The emergence of the so-called Islamic State threatens the very foundation of the state system in the Middle East. Despite their many faults, the reality is that strong states in the Middle East are less dangerous to each other and to their populations than failed states. The Islamic State’s success wouldn’t just turn the Middle East into a region with failed states; it would turn it into a failed region. Such a problem could not easily be contained. Spillover effects into Europe, Central Asia, and beyond are all but certain. Every policymaker in the Middle East — and in the West — realizes this.
The United States cannot and should not shoulder the responsibility for stopping the Islamic State alone. Nor can U.S. bombs alone pave a path out of the Middle East’s perilous situation. Real cooperation and coordination is needed between key players. Iran — the Middle East’s second-largest country by population and a major influence on the Shiite Muslim world — is one of these key players. Moreover, Iran shares 900 miles of border with Iraq and has good relations with governments in both Baghdad and Damascus. Like it or not, Iran is an unavoidable player in the fight against the Islamic State.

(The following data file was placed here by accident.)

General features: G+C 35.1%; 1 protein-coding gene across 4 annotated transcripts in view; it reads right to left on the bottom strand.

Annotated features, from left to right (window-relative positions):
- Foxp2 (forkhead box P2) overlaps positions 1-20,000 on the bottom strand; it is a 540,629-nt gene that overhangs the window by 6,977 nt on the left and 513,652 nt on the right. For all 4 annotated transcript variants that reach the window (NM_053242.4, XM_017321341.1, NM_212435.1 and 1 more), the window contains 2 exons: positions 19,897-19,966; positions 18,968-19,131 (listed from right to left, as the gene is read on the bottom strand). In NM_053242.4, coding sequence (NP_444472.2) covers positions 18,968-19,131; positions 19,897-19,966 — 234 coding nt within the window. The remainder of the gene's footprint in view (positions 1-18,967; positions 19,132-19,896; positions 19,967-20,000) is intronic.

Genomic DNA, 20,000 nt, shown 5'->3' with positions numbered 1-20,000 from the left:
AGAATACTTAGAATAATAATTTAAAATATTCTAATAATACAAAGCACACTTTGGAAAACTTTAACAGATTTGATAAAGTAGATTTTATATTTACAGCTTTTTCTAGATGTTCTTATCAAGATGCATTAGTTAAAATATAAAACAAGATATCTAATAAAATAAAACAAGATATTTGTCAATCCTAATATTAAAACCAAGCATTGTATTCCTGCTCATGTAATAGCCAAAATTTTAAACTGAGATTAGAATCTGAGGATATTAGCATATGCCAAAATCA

In fact, according to both the Iraqi government and the Kurdish Regional Government, Iran was the first country to provide support for the fight against the Islamic State by sending both weaponry and advisors. Recently, pictures surfaced of Gen. Qassem Suleimani, the leader of Iran’s elite Quds Force, posing with Kurdish Peshmerga forces after having wrestled several Iraqi villages out of the hands of the Islamic State.
But if Obama realizes that he needs Iran as a kind of ally in Iraq right now, he also has his eye on a longer-term strategy — certainly far more than Bush did. Republicans claim that by raising the issue of the Islamic State with the Iranians, the president has weakened the United States’ hand in the nuclear talks. In reality, the changing regional context has made continuing enmity with the United States — on the nuclear issue and more — harder for the Iranians to keep up. A door could be opening for a broader understanding between the two countries.